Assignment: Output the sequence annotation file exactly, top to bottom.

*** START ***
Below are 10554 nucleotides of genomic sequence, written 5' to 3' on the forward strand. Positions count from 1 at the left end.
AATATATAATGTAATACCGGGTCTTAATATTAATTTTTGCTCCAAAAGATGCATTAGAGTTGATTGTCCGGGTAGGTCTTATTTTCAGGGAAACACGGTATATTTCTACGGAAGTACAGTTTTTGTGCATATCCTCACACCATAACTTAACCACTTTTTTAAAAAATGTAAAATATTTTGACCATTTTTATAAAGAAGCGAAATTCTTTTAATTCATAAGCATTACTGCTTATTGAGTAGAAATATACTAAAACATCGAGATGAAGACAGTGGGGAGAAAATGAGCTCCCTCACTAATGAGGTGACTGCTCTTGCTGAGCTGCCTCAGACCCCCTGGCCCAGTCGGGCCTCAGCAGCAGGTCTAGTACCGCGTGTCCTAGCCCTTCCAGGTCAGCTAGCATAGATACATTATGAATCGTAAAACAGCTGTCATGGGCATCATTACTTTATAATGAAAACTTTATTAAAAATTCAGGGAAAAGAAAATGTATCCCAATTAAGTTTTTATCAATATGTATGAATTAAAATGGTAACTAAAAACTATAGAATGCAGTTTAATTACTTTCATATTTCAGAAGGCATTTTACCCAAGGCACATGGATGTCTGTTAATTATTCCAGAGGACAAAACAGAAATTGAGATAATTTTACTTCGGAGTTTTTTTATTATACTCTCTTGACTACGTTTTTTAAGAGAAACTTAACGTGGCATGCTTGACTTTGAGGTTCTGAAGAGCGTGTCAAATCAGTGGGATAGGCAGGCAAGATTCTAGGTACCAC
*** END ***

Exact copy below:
Below are 10554 nucleotides of genomic sequence, written 5' to 3' on the forward strand. Positions count from 1 at the left end.
AATATATAATGTAATACCGGGTCTTAATATTAATTTTTGCTCCAAAAGATGCATTAGAGTTGATTGTCCGGGTAGGTCTTATTTTCAGGGAAACACGGTATATTTCTACGGAAGTACAGTTTTTGTGCATATCCTCACACCATAACTTAACCACTTTTTTAAAAAATGTAAAATATTTTGACCATTTTTATAAAGAAGCGAAATTCTTTTAATTCATAAGCATTACTGCTTATTGAGTAGAAATATACTAAAACATCGAGATGAAGACAGTGGGGAGAAAATGAGCTCCCTCACTAATGAGGTGACTGCTCTTGCTGAGCTGCCTCAGACCCCCTGGCCCAGTCGGGCCTCAGCAGCAGGTCTAGTACCGCGTGTCCTAGCCCTTCCAGGTCAGCTAGCATAGATACATTATGAATCGTAAAACAGCTGTCATGGGCATCATTACTTTATAATGAAAACTTTATTAAAAATTCAGGGAAAAGAAAATGTATCCCAATTAAGTTTTTATCAATATGTATGAATTAAAATGGTAACTAAAAACTATAGAATGCAGTTTAATTACTTTCATATTTCAGAAGGCATTTTACCCAAGGCACATGGATGTCTGTTAATTATTCCAGAGGACAAAACAGAAATTGAGATAATTTTACTTCGGAGTTTTTTTATTATACTCTCTTGACTACGTTTTTTAAGAGAAACTTAACGTGGCATGCTTGACTTTGAGGTTCTGAAGAGCGTGTCAAATCAGTGGGATAGGCAGGCAAGATTCTAGGTACCAC